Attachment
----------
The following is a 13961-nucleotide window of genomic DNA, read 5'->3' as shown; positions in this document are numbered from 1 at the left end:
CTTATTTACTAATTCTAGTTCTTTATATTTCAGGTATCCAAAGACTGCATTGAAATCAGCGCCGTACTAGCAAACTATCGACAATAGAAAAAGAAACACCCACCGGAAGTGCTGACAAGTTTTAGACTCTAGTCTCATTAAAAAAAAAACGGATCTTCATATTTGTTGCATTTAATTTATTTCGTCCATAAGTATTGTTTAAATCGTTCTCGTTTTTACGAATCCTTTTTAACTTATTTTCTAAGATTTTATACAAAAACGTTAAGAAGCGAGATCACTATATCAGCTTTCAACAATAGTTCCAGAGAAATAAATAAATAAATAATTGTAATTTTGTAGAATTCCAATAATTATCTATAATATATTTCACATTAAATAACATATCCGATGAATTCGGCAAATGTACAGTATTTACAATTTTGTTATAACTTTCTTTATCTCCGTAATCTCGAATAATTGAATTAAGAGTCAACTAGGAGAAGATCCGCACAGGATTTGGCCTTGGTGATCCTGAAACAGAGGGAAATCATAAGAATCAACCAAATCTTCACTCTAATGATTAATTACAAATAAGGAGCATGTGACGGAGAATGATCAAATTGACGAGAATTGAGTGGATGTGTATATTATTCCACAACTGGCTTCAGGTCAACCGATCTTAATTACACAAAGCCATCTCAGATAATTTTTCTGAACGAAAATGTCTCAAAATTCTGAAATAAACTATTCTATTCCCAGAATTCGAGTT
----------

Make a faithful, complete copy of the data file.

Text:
The following is a 13961-nucleotide window of genomic DNA, read 5'->3' as shown; positions in this document are numbered from 1 at the left end:
CTTATTTACTAATTCTAGTTCTTTATATTTCAGGTATCCAAAGACTGCATTGAAATCAGCGCCGTACTAGCAAACTATCGACAATAGAAAAAGAAACACCCACCGGAAGTGCTGACAAGTTTTAGACTCTAGTCTCATTAAAAAAAAAACGGATCTTCATATTTGTTGCATTTAATTTATTTCGTCCATAAGTATTGTTTAAATCGTTCTCGTTTTTACGAATCCTTTTTAACTTATTTTCTAAGATTTTATACAAAAACGTTAAGAAGCGAGATCACTATATCAGCTTTCAACAATAGTTCCAGAGAAATAAATAAATAAATAATTGTAATTTTGTAGAATTCCAATAATTATCTATAATATATTTCACATTAAATAACATATCCGATGAATTCGGCAAATGTACAGTATTTACAATTTTGTTATAACTTTCTTTATCTCCGTAATCTCGAATAATTGAATTAAGAGTCAACTAGGAGAAGATCCGCACAGGATTTGGCCTTGGTGATCCTGAAACAGAGGGAAATCATAAGAATCAACCAAATCTTCACTCTAATGATTAATTACAAATAAGGAGCATGTGACGGAGAATGATCAAATTGACGAGAATTGAGTGGATGTGTATATTATTCCACAACTGGCTTCAGGTCAACCGATCTTAATTACACAAAGCCATCTCAGATAATTTTTCTGAACGAAAATGTCTCAAAATTCTGAAATAAACTATTCTATTCCCAGAATTCGAGTT